The Power of Laminated Glass


Laminated glass is created by sandwiching a Polyvinyl Butyral (PVB) interlayer between two or more pieces of glass. The benefit of using laminated glass is that it can be safer than other types of glass when broken and can be more difficult to break than annealed or tempered glass. [ For examples of breakage, view this quick video from Eastman HERE ] When broken, the glass adheres to the interlayer, rather than shattering and falling out of the frame.

modern glass railing in the lobby

Laminated glass can also provide acoustical management by reducing sound transmission through it. It can provide protection from windblown objects in minor weather events by absorbing energy impact of flying debris without shattering out of the frame. It can provide security in window and door lites, resisting full penetration which can cause serious injury. This makes it a smart solution for replacing outdated wire glass in many buildings where wire glass is dangerous if in human contact.


Laminated glass is most often created using annealed (non-tempered) glass, since the PVB interlayer keeps the glass safely together. In some cases tempered laminated glass is the right choice. Fully tempered glass is 4x stronger than annealed glass of the same thickness, and tempered laminated glass is up to 5x stronger than fully-tempered glass of a similar thickness.  In other applications, tempered laminated glass may not be the right choice due to “blanketing” concerns of the application in point-fixed applications. In those type of applications, a stiffer interlayer should be used and tested. To learn more about testing for exterior applications there is a good article HERE. Since our business focuses primarily on the interior market, we’ll leave that for the exterior curtain wall experts.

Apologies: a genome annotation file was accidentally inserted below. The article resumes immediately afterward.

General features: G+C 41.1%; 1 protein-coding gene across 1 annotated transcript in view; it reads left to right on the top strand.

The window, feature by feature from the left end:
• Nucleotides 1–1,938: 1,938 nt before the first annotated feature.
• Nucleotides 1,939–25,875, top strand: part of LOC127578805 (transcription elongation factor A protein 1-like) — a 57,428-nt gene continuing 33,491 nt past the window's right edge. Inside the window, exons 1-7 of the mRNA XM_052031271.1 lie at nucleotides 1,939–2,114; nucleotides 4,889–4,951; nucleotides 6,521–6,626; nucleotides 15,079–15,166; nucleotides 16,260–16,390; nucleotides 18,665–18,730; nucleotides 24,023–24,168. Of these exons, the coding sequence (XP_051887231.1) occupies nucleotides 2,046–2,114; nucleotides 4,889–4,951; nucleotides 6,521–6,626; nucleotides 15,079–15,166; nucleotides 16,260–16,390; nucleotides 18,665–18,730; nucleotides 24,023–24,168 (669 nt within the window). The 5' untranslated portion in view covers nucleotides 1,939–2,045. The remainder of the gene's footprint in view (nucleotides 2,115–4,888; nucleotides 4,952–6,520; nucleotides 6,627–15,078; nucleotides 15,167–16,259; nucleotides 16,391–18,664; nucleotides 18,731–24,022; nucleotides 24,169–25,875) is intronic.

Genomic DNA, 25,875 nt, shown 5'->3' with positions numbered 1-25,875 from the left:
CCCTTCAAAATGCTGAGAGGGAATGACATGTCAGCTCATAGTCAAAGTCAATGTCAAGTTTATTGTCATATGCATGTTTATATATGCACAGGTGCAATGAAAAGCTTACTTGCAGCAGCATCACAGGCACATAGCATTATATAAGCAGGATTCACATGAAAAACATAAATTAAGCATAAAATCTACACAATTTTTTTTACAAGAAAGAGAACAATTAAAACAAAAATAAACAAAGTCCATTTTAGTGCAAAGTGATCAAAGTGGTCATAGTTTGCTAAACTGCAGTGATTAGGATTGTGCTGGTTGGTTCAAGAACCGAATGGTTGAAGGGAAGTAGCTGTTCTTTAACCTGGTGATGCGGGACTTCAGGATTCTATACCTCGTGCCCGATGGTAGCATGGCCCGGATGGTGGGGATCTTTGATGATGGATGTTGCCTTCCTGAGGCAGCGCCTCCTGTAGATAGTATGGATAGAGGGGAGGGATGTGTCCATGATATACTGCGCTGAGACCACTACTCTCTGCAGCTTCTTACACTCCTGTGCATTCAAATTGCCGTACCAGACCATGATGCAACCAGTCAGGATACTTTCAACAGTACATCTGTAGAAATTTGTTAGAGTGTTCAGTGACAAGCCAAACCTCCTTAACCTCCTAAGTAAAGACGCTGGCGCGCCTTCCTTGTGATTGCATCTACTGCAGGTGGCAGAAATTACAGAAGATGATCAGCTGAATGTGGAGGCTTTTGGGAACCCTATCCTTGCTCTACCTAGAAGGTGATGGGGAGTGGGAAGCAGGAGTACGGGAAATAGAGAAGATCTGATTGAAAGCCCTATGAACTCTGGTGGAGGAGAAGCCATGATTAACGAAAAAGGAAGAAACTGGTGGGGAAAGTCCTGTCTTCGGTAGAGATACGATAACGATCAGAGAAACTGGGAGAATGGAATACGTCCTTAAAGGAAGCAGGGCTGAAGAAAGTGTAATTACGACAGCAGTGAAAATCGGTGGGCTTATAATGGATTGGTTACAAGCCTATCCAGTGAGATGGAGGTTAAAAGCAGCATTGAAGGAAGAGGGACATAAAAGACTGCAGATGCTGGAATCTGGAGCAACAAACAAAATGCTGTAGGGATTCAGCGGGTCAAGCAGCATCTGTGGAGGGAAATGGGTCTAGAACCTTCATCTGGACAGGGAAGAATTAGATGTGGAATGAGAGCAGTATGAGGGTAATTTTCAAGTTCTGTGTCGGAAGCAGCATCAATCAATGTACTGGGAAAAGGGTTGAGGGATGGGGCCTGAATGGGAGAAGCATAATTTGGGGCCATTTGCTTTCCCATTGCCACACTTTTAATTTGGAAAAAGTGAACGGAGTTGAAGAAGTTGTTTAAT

The effect of tempered laminated glass in point-supported applications - Wet Blanket

Kuraray Europe testing for tempered laminated glass in point-supported applications

Laminated glass is now specified in the International Building Code (IBC) for use in glass handrails where any type of walkway is present below – interior or exterior. To read more on the IBC code changes from USGlass, go HERE.


Lastly, remember that the available types of PVB and glass type combinations are many. They can be decorative, colorful, stiff, flexible, UV reducing, even laminated to specialty glass like our mirror. The above image from the Houston Ballet features our mirrors laminated for their practice room. So think to ask us next time you need laminated glass or specialty laminated glass. We carry full cases of laminated glass in 1/4″ clear, 1/4″ gray, 1/4″ bronze, 1/4″ green, 1/4″ white, and 1/8″ clear as well as providing specialty laminated glass for your design needs.


Speak Your Mind